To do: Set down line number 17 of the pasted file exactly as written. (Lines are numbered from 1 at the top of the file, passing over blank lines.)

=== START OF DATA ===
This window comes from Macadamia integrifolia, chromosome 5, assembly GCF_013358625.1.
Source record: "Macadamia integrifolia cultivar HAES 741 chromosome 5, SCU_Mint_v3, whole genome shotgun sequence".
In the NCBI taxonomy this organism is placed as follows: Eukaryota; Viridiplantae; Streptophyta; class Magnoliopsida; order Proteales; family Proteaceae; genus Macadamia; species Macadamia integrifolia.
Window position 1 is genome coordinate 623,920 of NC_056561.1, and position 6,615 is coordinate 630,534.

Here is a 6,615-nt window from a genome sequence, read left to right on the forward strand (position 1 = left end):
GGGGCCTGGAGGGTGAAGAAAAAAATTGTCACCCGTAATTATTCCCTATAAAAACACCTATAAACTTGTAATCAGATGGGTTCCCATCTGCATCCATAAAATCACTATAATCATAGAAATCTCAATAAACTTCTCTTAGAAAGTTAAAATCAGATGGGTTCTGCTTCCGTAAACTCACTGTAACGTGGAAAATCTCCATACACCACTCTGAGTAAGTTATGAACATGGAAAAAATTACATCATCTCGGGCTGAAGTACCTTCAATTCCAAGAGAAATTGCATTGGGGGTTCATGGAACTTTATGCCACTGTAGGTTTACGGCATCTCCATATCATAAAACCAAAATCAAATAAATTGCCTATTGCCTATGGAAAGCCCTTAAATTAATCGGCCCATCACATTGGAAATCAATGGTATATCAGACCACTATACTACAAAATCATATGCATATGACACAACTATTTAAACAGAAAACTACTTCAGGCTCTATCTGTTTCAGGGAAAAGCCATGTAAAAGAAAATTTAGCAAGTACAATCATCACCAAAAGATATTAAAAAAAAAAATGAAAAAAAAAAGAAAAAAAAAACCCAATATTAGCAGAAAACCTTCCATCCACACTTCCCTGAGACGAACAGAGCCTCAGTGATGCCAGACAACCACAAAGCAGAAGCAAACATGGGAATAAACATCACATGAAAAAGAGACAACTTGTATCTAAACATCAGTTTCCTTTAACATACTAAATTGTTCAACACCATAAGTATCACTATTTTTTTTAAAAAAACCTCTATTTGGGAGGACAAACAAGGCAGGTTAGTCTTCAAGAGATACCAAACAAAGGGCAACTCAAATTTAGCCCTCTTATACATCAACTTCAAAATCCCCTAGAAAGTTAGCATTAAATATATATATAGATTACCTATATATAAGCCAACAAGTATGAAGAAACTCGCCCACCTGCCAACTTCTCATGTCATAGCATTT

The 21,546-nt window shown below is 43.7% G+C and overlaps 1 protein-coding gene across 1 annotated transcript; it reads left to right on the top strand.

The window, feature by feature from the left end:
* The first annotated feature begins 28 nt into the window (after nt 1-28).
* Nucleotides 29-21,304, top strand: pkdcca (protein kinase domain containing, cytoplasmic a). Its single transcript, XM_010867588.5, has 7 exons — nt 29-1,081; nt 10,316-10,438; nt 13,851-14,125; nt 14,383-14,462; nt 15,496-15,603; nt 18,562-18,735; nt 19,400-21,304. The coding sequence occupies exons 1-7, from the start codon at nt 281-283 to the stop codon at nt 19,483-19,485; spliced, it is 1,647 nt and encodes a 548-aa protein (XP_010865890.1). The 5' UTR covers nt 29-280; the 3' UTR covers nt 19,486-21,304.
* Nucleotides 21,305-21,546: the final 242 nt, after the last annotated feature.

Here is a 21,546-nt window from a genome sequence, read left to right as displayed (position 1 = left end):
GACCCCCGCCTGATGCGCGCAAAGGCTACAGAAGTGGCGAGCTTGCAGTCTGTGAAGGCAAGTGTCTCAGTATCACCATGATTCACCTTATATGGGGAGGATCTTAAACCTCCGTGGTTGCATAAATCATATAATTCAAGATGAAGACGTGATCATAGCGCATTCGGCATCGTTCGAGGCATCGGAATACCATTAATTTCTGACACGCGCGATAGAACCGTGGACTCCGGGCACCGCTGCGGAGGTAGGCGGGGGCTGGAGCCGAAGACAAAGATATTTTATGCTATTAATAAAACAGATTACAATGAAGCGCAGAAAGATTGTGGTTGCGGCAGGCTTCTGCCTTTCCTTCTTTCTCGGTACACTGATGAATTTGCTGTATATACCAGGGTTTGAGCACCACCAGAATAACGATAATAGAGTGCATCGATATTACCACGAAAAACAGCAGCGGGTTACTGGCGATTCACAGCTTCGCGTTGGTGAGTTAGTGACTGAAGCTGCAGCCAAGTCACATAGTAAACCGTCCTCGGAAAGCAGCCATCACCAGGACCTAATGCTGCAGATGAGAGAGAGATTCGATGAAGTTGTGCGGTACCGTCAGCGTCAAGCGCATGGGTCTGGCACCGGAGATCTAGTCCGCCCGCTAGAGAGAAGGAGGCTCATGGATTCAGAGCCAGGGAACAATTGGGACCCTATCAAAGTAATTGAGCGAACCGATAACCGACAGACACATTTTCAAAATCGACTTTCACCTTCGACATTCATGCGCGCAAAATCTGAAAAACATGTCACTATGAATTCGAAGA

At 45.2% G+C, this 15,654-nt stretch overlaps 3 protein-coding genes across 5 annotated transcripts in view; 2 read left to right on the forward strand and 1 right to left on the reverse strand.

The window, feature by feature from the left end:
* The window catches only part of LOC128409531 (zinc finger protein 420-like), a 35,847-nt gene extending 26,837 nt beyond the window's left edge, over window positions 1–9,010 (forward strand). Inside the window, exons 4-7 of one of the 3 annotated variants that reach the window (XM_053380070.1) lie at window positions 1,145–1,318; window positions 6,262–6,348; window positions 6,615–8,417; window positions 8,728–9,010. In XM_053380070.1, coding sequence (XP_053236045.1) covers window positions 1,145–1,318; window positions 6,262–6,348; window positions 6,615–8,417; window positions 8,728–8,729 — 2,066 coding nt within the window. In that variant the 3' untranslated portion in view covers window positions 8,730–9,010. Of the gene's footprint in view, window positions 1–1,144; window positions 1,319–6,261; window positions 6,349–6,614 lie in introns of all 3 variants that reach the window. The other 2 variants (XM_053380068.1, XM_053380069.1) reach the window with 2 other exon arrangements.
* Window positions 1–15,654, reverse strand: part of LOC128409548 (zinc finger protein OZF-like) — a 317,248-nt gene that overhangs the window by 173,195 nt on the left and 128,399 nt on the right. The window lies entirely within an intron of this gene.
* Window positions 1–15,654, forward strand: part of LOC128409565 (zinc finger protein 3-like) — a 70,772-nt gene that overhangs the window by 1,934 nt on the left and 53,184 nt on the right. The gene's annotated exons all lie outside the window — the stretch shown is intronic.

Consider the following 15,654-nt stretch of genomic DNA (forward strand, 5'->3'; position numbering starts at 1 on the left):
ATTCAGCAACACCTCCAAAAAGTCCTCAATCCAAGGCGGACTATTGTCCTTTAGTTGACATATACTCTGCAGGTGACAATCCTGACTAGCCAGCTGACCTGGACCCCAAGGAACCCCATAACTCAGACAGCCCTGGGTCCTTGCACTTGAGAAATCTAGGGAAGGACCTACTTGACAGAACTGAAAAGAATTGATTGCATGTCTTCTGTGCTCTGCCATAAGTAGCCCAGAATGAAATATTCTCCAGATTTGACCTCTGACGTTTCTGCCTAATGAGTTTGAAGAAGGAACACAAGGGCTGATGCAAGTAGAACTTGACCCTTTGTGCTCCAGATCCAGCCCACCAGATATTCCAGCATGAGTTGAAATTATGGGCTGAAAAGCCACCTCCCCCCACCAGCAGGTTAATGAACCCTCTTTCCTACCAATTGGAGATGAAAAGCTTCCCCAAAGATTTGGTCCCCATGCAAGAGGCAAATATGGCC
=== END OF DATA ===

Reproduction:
* Window positions 1–15,654, reverse strand: part of LOC128409548 (zinc finger protein OZF-like) — a 317,248-nt gene that overhangs the window by 173,195 nt on the left and 128,399 nt on the right. The window lies entirely within an intron of this gene.